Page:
The retinal vein has blocked due to sluggish blood flow through the vein.
Retinal veins have thin walls and are crossed by retinal arteries. If you have hardening of the arteries, the thin retinal vein is kinked or partially obstructed by the hardened artery. This leads to sluggish blood flow in the vein and a blood clot results. The blood clot causes back pressure such that fluid and blood are forced out of the vein and into the retina. This causes retinal swelling and retinal haemorrhaging.
In branch retinal vein occlusions, if the macular is thickened and swollen, the vision will inevidably decline. If this is left too long, the macula can undergo irreversible structural changes. Therefore, in a Central or Branch Retinal Vein Occlusion (CRVO or BRVO) with swelling of the macula (macular oedema) Dr Bourke will want to improve the macular arcitecture to as close as normal as possible, as soon as possible. The new treatments with intravitreal antivascular endothelial growth factor agents (Anti VEGF such as Avastin or Lucentis) and intravitreal steroids work very well to successfully “dry out” the macula (central retina).
In most instances, Dr Bourke will recommend early treatment with an intravitreal injection of antiVEGF and/or steroid. Although retinal vein occlusion can be a devastating condition, fortunately the injections work most of the time to help dry out the macula and to improve vision. Often, for longer term benefit, follow up macular laser treatment is administered.
Other biological processes can develop as a result of BRVO/CRVO. Sometimes, new blood vessels grow into the eye (neovascularisation) and extensive laser treatment or vitrectomy surgery is required to remove blood or cause the blood vessels to shrink.
In some cases of CRVO, the occlusion is so severe that new blood vessels growing into the eye can lead to a severe form of glaucoma (neovascular glaucoma).
Dr Bourke will discuss your prognosis with you as each case is different. This new era of Anti-VEGF injections, laser and sometimes vitrectomy has lead to significantly increased prognosis.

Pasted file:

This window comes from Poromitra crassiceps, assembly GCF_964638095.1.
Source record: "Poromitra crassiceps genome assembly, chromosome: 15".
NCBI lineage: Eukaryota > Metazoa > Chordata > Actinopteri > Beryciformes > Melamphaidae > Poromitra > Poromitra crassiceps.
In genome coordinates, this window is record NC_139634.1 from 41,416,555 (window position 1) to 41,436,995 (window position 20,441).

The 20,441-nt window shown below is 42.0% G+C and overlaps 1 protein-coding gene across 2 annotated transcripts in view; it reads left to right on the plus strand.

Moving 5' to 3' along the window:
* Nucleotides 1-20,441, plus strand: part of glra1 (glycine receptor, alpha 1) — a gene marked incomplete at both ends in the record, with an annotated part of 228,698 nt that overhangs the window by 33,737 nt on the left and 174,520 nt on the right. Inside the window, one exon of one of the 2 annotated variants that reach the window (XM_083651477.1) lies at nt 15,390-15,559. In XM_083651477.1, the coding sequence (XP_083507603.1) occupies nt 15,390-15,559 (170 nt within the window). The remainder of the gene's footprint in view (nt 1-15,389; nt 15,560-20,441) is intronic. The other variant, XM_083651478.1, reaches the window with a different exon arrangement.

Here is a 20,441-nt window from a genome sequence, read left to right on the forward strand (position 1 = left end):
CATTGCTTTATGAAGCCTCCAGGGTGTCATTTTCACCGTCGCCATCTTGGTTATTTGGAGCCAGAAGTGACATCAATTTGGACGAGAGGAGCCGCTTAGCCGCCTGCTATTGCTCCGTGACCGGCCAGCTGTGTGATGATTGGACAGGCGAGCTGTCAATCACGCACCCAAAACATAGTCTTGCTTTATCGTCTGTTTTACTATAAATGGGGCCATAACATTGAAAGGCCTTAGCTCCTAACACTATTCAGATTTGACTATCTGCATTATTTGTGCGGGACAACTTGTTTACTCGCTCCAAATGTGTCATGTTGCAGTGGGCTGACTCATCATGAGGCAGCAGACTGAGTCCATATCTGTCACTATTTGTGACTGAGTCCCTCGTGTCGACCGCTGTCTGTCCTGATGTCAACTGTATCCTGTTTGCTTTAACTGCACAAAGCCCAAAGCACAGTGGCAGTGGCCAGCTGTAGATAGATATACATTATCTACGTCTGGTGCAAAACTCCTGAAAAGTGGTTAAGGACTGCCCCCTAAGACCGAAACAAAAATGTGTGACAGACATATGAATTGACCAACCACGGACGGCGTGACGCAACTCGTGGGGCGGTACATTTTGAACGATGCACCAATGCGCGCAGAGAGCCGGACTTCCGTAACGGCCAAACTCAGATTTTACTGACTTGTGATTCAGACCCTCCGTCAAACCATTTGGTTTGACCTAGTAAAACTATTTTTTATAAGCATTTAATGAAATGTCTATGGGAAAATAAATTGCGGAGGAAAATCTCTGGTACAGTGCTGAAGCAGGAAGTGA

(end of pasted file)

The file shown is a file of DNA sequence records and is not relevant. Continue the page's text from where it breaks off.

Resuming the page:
If blood vessels in the retina are leaking fluid, this causes a thickening or swelling of the macula. There are treatments available, but earlintervention is again important.
The vitreous is the jelly-like fluid behind the eye. If it is filled with blood, this prevents light entering the eye. Symptoms include floaters, dots or blobs to complete vision loss. Vitrectomy surgery is available to restore loss of vision from vitreous haemorrhage.
Floaters and flashes occur when the vitreous detaches from the retina.
The vitreous will detach from the retina in almost everybody’s eye were we to live long enough. When this happens, the vitreous pulls on the retina to perceive a spark of light. The floaters are due to opacities in the vitreous, which is now able to swirl around in front of the retina, thus casting a shadow on the retina.
Recent onset of floaters and flashes indicate a need for a careful peripheral retinal examination, as retinal tears can occur during this period of change within the eye.
If no tear is found, no treatment other than observation is required. If a tear is found, laser or sometimes cryo-therapy (retinopexy) is necessary to make the torn retina adhere to the underlying tissue layer to prevent a retinal detachment. If fluid has leaked through the tear then a retinal detachment has occurred and surgery will be required.
Your doctor will advise you how frequently you need to be seen. If there is no tear in the retina, you can expect the flashes of light to continue for a couple of weeks and the floaters to slowly sink out of view over a period of months. You should contact your doctor if you have a sudden onset of new floaters or an increase in intensity or frequency of flashes of light. You should closely monitor your vision for a loss of visual field, which can be likened to a black curtain coming across the field of vision.